The bizarre theft of a Horizon Air Bombardier Q400 turboprop, subsequent one hour joy ride accompanied by acrobatics and ultimately a fiery crash resulting in the death of a Seattle-Tacoma International Airport (Sea-Tac) employee will not only become urban legend-ary, but it will also surely result in a tighter security environment.
Given the overt security sensitivities prevalent in the US, the event will certainly have security ramifications for all US airports, and unfortunately these could spill over into the cargo realm as well.
Sea-Tac airport commissioner Courtney Gregoire was quoted as saying that the employee and nascent pilot, Richard Russell had the appropriate security clearance, including background checks, to be airside.
Gregoire said the Friday night incident was a “one-in-a-million experience.” One in-in-a-million too many no doubt, as the fall-out from this will surely demonstrate.
The US Federal Bureau of Investigation (FBI) said it does not consider the incident terror-related, but did highlight that the theft of a commercial aircraft from a major US airport has exposed a gap in airline security. Had Russell landed the aircraft he would have been up for serious charges, but clearly much less than had he ‘hijacked’ the aircraft.
Various aviation experts have come forth following the incident to point out that the theft exposed alarming holes in airport security, and is likely to prompt a major review of industry security measures.
“This is going to be a major learning event for the industry,” aviation analyst Justin Green told CNN. “This is a really big deal.”
Russell, a ground service agent, was wearing his uniform and displaying proper credentials when he entered the aircraft maintenance area and stole the aircraft. Alaska Air (the parent company of Horizon Air) CEO Brad Tilden noted that Russell had clearance to be in secure aircraft areas.
“They’re credential employees. They’re there to work on the airplanes. … This is aviation in America. The doors of the airplanes are not keyed like a car. There is not an ignition key like a car. The setup in aviation in America is we secure the airfield,” Tilden said.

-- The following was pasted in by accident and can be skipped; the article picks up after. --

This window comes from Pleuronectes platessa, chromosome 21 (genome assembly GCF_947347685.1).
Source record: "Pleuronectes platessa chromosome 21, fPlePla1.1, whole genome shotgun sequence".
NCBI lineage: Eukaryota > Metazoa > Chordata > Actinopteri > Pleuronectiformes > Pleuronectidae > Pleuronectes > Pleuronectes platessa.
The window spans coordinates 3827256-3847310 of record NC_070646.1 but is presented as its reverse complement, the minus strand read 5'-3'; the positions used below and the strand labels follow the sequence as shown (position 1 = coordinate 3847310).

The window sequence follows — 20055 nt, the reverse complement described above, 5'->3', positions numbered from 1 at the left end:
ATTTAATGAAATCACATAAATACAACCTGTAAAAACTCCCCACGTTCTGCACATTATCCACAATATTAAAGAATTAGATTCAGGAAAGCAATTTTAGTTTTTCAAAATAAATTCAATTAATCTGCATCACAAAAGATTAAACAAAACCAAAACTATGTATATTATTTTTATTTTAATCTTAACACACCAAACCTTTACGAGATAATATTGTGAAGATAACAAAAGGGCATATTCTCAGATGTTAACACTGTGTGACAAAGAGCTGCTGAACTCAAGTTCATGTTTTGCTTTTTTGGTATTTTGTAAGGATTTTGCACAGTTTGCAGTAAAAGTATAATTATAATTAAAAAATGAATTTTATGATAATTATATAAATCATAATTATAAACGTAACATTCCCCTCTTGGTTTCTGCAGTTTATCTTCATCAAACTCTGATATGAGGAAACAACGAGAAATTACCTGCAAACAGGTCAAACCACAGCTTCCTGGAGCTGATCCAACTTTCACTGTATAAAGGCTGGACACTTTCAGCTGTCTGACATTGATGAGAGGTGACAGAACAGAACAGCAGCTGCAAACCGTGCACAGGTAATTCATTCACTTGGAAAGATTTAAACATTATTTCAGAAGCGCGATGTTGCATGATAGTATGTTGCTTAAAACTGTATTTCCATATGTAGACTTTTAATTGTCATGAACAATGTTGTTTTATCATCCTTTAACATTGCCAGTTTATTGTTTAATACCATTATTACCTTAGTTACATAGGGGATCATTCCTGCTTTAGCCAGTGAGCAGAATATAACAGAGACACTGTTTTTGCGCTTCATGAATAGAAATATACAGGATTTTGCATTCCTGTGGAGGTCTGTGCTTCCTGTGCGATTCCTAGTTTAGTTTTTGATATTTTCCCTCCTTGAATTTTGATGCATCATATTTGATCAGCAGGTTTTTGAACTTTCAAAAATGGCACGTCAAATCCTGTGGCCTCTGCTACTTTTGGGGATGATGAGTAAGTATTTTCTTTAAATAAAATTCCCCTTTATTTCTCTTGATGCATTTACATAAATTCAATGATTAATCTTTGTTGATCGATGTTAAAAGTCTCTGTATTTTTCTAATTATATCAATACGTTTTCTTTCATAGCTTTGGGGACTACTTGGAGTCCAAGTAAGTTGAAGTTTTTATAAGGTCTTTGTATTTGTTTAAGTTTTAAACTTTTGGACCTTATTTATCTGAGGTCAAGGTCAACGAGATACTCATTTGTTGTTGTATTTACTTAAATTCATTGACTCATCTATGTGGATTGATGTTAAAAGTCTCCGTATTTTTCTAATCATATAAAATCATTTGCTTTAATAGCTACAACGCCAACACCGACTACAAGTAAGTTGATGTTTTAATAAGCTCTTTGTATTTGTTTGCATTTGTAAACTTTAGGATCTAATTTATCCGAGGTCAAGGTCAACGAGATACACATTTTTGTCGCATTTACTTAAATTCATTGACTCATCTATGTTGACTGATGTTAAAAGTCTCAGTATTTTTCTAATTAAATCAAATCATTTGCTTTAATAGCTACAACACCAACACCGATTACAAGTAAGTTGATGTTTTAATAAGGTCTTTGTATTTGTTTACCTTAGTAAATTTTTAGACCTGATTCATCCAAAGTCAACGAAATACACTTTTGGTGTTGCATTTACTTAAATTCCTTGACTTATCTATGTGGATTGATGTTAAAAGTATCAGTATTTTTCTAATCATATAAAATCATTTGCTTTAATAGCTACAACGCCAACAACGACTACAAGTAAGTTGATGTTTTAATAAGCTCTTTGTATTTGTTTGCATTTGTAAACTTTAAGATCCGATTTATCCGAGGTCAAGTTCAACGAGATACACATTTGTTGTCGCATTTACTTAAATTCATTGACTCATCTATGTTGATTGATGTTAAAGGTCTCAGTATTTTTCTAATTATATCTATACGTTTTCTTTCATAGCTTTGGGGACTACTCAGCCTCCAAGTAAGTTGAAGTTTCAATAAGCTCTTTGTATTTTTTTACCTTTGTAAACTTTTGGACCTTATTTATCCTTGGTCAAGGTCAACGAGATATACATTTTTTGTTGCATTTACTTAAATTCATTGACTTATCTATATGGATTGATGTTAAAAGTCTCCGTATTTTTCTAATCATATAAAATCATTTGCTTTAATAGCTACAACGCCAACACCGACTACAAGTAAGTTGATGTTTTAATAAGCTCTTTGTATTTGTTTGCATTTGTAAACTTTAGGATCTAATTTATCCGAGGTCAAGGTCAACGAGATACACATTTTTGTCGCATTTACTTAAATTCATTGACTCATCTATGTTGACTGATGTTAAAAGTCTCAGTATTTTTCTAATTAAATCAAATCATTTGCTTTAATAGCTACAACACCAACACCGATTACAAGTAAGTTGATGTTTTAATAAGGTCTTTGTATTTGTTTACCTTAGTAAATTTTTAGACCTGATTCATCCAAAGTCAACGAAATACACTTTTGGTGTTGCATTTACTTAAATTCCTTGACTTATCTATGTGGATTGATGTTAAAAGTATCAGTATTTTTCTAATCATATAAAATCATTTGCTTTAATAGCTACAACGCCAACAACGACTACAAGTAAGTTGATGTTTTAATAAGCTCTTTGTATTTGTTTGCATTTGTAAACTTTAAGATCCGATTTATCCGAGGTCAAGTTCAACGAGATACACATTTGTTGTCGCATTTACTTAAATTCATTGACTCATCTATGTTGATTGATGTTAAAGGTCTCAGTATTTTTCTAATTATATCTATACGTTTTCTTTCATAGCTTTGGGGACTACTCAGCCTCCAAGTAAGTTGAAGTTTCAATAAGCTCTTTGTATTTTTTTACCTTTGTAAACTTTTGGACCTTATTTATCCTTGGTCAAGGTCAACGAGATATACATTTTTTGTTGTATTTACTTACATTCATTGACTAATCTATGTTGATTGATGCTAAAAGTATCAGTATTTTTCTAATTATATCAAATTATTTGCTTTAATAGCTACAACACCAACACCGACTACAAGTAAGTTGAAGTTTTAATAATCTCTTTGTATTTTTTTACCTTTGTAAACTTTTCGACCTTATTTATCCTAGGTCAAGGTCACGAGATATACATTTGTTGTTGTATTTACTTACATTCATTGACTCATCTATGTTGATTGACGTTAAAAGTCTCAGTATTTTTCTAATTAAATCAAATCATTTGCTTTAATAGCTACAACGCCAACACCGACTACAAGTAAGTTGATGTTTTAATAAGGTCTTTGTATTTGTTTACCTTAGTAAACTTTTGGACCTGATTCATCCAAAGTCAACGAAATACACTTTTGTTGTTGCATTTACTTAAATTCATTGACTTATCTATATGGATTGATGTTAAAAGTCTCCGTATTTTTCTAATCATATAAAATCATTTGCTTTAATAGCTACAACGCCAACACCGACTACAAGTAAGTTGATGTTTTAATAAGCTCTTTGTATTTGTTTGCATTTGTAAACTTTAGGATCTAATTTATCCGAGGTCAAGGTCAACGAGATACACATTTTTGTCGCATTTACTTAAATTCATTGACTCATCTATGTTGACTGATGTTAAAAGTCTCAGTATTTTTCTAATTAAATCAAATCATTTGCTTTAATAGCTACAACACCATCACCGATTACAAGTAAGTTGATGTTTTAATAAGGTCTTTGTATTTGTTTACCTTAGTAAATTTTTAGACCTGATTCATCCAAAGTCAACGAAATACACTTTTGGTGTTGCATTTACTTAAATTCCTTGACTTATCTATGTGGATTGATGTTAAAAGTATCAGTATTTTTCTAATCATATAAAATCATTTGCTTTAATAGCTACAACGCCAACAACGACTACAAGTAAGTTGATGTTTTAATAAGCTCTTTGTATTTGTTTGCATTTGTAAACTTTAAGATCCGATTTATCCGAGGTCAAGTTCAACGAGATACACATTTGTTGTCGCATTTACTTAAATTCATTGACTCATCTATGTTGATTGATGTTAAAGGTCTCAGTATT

And indeed, those handling cargo are also ‘credential employees’ and therein lies the rub.
Russell managed to break protocol several times: He shouldn’t have been able to board the aircraft alone and he also moved the aircraft by himself while protocol calls for two people to tow an aircraft.
“The fact he was out there by himself, towing the aircraft by himself … then moving the tracker out of the way, so he could get on the aircraft and move. The fact that all of that happened without even being noticed by anyone on the ground service crew, that is just phenomenal to me,” former FAA safety inspector David Soucie told CNN.
Perhaps more alarming for the ultimate fall-out, is the fact that Russell did not fit the bill of someone who would commit such an audacious act, according to co-workers, family and friends. But who really knows. Certainly early signs point to just a normal ‘Joe’ and that’s probably more worrisome in terms of what added security measures might befall the sector.
As for how, without any training, Russell managed to fly the aircraft, he was a self-admitted lover of computer flight simulator games and indeed US media has reported that all the necessary information on how to start and fly a Bombardier Q400 is easily available online. No surprise there.
Hopefully common sense will prevail and we won’t see an overzealous, knee-jerk reaction to put in place absurd security protocols. These would surely impact the cargo realm as well. But then again we live in the ‘Donald’ era.
What’s really needed is a rational, level-headed look at where the gaps are at Sea-Tac and whether they are widespread at other airports and take the necessary steps to close them.
Worst case scenario is the US security apparatus doing what it loves to do most – apply rigid new security regulations impacting all airside operations and – even more worst case – then making them a requirement internationally.
Of course the US doesn’t have the authority to do that outright, but then again, the country is a master at forcing through its own security prerogatives on carriers (and hence backwards through the chain) wishing to land on its hallowed ground.
This is not the end of the story by any stretch and only time will tell what shape and extend the fall-out will be. Fingers crossed it doesn’t add any unnecessary burdens on the cargo sector.